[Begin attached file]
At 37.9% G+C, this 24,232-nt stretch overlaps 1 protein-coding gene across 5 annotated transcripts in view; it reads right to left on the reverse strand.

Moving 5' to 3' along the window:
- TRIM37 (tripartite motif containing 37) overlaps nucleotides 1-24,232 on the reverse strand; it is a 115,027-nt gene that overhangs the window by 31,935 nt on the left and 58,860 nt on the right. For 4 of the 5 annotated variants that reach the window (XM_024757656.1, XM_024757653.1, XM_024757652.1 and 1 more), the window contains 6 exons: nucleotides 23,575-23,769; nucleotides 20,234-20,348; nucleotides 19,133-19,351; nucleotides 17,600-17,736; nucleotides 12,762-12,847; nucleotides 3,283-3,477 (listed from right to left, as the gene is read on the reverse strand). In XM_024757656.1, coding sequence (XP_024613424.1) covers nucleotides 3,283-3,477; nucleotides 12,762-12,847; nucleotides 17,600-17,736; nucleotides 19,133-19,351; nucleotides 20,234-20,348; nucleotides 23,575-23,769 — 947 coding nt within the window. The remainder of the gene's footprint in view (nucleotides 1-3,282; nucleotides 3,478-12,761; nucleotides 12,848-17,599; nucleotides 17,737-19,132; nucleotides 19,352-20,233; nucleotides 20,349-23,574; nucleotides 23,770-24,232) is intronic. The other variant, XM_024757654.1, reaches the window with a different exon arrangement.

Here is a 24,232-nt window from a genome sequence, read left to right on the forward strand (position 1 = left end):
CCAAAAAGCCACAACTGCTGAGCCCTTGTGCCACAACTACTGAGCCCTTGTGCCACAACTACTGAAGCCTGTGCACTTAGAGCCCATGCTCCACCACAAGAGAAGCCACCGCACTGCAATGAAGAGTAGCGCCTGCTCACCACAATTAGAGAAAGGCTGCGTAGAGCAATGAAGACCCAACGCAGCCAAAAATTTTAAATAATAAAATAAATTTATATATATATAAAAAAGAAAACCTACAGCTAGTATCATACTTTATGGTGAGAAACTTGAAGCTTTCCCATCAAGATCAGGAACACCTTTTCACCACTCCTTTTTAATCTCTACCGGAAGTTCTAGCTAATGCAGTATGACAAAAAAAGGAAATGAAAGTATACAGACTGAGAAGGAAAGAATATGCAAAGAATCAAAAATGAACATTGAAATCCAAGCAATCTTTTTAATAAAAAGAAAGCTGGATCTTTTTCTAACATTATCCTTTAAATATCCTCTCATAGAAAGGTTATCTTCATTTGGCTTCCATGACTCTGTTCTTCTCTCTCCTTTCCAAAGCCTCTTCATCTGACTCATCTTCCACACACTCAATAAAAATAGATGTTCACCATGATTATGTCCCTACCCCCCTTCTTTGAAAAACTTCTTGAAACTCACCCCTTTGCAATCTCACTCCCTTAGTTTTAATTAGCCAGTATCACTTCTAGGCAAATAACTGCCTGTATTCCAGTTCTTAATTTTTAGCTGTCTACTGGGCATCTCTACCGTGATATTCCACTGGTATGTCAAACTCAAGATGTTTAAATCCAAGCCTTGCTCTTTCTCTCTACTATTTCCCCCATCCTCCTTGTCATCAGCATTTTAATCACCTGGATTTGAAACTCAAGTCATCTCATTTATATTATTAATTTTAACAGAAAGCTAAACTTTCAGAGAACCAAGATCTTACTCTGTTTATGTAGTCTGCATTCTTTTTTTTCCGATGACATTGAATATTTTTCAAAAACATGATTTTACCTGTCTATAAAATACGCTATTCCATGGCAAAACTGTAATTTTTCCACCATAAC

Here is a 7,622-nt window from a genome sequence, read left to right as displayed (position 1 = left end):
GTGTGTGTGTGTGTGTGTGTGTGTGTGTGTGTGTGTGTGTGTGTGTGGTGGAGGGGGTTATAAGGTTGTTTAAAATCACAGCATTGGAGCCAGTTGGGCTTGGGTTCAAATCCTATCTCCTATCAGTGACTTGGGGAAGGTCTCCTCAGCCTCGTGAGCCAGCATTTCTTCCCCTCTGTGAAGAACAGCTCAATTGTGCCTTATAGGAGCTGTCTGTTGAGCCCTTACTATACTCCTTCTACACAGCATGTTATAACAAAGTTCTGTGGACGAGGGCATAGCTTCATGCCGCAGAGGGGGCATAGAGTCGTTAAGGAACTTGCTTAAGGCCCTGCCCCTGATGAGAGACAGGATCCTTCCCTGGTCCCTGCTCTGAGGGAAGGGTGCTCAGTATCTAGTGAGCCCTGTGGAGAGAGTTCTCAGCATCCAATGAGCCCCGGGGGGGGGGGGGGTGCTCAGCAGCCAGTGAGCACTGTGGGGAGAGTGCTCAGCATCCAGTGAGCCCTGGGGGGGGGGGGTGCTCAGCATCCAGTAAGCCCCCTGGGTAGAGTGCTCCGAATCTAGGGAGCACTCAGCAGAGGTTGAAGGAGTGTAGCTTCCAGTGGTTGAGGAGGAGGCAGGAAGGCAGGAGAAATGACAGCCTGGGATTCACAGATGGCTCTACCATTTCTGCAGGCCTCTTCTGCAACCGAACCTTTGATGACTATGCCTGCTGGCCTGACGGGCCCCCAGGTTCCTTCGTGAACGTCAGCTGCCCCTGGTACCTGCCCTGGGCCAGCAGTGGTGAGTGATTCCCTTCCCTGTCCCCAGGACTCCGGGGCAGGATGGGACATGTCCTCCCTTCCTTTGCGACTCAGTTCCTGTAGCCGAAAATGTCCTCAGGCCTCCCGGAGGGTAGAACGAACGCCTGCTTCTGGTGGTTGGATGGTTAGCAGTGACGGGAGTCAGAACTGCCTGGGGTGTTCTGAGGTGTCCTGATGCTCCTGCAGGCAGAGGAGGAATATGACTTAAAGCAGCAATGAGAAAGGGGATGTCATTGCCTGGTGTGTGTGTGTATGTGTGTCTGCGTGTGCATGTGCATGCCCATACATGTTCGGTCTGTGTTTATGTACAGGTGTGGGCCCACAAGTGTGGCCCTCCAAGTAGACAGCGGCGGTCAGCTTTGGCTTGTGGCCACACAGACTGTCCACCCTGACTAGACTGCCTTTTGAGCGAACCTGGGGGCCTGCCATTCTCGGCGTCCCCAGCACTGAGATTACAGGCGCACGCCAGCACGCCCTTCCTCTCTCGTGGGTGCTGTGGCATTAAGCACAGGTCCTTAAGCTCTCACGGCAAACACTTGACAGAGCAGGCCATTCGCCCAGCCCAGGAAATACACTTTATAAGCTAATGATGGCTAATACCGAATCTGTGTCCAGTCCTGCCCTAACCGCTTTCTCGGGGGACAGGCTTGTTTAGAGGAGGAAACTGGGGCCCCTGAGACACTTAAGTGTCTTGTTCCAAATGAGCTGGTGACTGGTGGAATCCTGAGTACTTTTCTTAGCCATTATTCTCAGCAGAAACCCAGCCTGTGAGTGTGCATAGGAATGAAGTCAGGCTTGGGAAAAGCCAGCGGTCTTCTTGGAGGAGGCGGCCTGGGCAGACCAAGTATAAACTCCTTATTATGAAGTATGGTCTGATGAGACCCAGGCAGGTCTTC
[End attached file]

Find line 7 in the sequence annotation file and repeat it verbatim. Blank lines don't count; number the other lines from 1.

GTGTGTGTGTGTGTGTGTGTGTGTGTGTGTGTGTGTGTGTGTGTGTGGTGGAGGGGGTTATAAGGTTGTTTAAAATCACAGCATTGGAGCCAGTTGGGCTTGGGTTCAAATCCTATCTCCTATCAGTGACTTGGGGAAGGTCTCCTCAGCCTCGTGAGCCAGCATTTCTTCCCCTCTGTGAAGAACAGCTCAATTGTGCCTTATAGGAGCTGTCTGTTGAGCCCTTACTATACTCCTTCTACACAGCATGTTATAACAAAGTTCTGTGGACGAGGGCATAGCTTCATGCCGCAGAGGGGGCATAGAGTCGTTAAGGAACTTGCTTAAGGCCCTGCCCCTGATGAGAGACAGGATCCTTCCCTGGTCCCTGCTCTGAGGGAAGGGTGCTCAGTATCTAGTGAGCCCTGTGGAGAGAGTTCTCAGCATCCAATGAGCCCCGGGGGGGGGGGGGGTGCTCAGCAGCCAGTGAGCACTGTGGGGAGAGTGCTCAGCATCCAGTGAGCCCTGGGGGGGGGGGGTGCTCAGCATCCAGTAAGCCCCCTGGGTAGAGTGCTCCGAATCTAGGGAGCACTCAGCAGAGGTTGAAGGAGTGTAGCTTCCAGTGGTTGAGGAGGAGGCAGGAAGGCAGGAGAAATGACAGCCTGGGATTCACAGATGGCTCTACCATTTCTGCAGGCCTCTTCTGCAACCGAACCTTTGATGACTATGCCTGCTGGCCTGACGGGCCCCCAGGTTCCTTCGTGAACGTCAGCTGCCCCTGGTACCTGCCCTGGGCCAGCAGTGGTGAGTGATTCCCTTCCCTGTCCCCAGGACTCCGGGGCAGGATGGGACATGTCCTCCCTTCCTTTGCGACTCAGTTCCTGTAGCCGAAAATGTCCTCAGGCCTCCCGGAGGGTAGAACGAACGCCTGCTTCTGGTGGTTGGATGGTTAGCAGTGACGGGAGTCAGAACTGCCTGGGGTGTTCTGAGGTGTCCTGATGCTCCTGCAGGCAGAGGAGGAATATGACTTAAAGCAGCAATGAGAAAGGGGATGTCATTGCCTGGTGTGTGTGTGTATGTGTGTCTGCGTGTGCATGTGCATGCCCATACATGTTCGGTCTGTGTTTATGTACAGGTGTGGGCCCACAAGTGTGGCCCTCCAAGTAGACAGCGGCGGTCAGCTTTGGCTTGTGGCCACACAGACTGTCCACCCTGACTAGACTGCCTTTTGAGCGAACCTGGGGGCCTGCCATTCTCGGCGTCCCCAGCACTGAGATTACAGGCGCACGCCAGCACGCCCTTCCTCTCTCGTGGGTGCTGTGGCATTAAGCACAGGTCCTTAAGCTCTCACGGCAAACACTTGACAGAGCAGGCCATTCGCCCAGCCCAGGAAATACACTTTATAAGCTAATGATGGCTAATACCGAATCTGTGTCCAGTCCTGCCCTAACCGCTTTCTCGGGGGACAGGCTTGTTTAGAGGAGGAAACTGGGGCCCCTGAGACACTTAAGTGTCTTGTTCCAAATGAGCTGGTGACTGGTGGAATCCTGAGTACTTTTCTTAGCCATTATTCTCAGCAGAAACCCAGCCTGTGAGTGTGCATAGGAATGAAGTCAGGCTTGGGAAAAGCCAGCGGTCTTCTTGGAGGAGGCGGCCTGGGCAGACCAAGTATAAACTCCTTATTATGAAGTATGGTCTGATGAGACCCAGGCAGGTCTTC